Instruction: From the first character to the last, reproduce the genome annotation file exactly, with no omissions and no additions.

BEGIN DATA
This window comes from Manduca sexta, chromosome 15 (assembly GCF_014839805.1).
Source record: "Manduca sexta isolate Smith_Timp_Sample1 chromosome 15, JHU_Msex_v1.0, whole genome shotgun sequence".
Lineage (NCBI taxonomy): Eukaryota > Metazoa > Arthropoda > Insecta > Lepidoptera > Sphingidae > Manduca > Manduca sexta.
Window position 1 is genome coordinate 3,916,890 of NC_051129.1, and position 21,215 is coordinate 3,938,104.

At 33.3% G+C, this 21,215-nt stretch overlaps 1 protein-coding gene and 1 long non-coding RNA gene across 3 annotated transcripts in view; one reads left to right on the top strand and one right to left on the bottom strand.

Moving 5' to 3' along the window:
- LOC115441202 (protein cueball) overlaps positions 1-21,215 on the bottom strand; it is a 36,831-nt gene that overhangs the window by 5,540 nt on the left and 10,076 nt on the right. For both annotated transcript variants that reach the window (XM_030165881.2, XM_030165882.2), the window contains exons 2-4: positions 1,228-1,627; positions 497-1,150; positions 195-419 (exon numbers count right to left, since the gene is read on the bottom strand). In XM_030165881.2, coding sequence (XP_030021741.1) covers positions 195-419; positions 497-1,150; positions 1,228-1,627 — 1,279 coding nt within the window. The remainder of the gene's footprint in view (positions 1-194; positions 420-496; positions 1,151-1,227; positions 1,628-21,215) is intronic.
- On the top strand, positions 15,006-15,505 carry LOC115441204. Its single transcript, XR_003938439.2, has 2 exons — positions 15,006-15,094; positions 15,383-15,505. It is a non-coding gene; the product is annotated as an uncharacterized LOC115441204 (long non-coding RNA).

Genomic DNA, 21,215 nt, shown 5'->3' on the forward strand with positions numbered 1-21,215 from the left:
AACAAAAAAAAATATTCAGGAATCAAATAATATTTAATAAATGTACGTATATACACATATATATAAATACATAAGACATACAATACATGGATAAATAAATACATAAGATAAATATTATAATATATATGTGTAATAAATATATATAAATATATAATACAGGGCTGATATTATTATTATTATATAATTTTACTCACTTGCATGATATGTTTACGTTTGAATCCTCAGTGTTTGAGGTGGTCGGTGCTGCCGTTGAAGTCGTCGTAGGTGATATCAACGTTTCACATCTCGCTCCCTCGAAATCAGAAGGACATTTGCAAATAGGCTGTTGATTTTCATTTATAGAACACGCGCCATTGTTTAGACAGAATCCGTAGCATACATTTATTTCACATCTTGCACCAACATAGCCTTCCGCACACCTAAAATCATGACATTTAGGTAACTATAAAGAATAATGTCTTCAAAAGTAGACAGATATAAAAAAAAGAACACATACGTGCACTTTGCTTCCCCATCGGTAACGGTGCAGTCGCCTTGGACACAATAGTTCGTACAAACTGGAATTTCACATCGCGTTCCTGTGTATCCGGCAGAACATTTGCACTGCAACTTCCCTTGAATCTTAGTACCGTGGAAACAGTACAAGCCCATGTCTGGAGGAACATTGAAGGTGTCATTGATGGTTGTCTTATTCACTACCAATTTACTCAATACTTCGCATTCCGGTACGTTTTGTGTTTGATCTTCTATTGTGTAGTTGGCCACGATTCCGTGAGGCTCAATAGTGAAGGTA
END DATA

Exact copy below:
This window comes from Manduca sexta, chromosome 15 (assembly GCF_014839805.1).
Source record: "Manduca sexta isolate Smith_Timp_Sample1 chromosome 15, JHU_Msex_v1.0, whole genome shotgun sequence".
Lineage (NCBI taxonomy): Eukaryota > Metazoa > Arthropoda > Insecta > Lepidoptera > Sphingidae > Manduca > Manduca sexta.
Window position 1 is genome coordinate 3,916,890 of NC_051129.1, and position 21,215 is coordinate 3,938,104.

At 33.3% G+C, this 21,215-nt stretch overlaps 1 protein-coding gene and 1 long non-coding RNA gene across 3 annotated transcripts in view; one reads left to right on the top strand and one right to left on the bottom strand.

Moving 5' to 3' along the window:
- LOC115441202 (protein cueball) overlaps positions 1-21,215 on the bottom strand; it is a 36,831-nt gene that overhangs the window by 5,540 nt on the left and 10,076 nt on the right. For both annotated transcript variants that reach the window (XM_030165881.2, XM_030165882.2), the window contains exons 2-4: positions 1,228-1,627; positions 497-1,150; positions 195-419 (exon numbers count right to left, since the gene is read on the bottom strand). In XM_030165881.2, coding sequence (XP_030021741.1) covers positions 195-419; positions 497-1,150; positions 1,228-1,627 — 1,279 coding nt within the window. The remainder of the gene's footprint in view (positions 1-194; positions 420-496; positions 1,151-1,227; positions 1,628-21,215) is intronic.
- On the top strand, positions 15,006-15,505 carry LOC115441204. Its single transcript, XR_003938439.2, has 2 exons — positions 15,006-15,094; positions 15,383-15,505. It is a non-coding gene; the product is annotated as an uncharacterized LOC115441204 (long non-coding RNA).

Genomic DNA, 21,215 nt, shown 5'->3' on the forward strand with positions numbered 1-21,215 from the left:
AACAAAAAAAAATATTCAGGAATCAAATAATATTTAATAAATGTACGTATATACACATATATATAAATACATAAGACATACAATACATGGATAAATAAATACATAAGATAAATATTATAATATATATGTGTAATAAATATATATAAATATATAATACAGGGCTGATATTATTATTATTATATAATTTTACTCACTTGCATGATATGTTTACGTTTGAATCCTCAGTGTTTGAGGTGGTCGGTGCTGCCGTTGAAGTCGTCGTAGGTGATATCAACGTTTCACATCTCGCTCCCTCGAAATCAGAAGGACATTTGCAAATAGGCTGTTGATTTTCATTTATAGAACACGCGCCATTGTTTAGACAGAATCCGTAGCATACATTTATTTCACATCTTGCACCAACATAGCCTTCCGCACACCTAAAATCATGACATTTAGGTAACTATAAAGAATAATGTCTTCAAAAGTAGACAGATATAAAAAAAAGAACACATACGTGCACTTTGCTTCCCCATCGGTAACGGTGCAGTCGCCTTGGACACAATAGTTCGTACAAACTGGAATTTCACATCGCGTTCCTGTGTATCCGGCAGAACATTTGCACTGCAACTTCCCTTGAATCTTAGTACCGTGGAAACAGTACAAGCCCATGTCTGGAGGAACATTGAAGGTGTCATTGATGGTTGTCTTATTCACTACCAATTTACTCAATACTTCGCATTCCGGTACGTTTTGTGTTTGATCTTCTATTGTGTAGTTGGCCACGATTCCGTGAGGCTCAATAGTGAAGGTA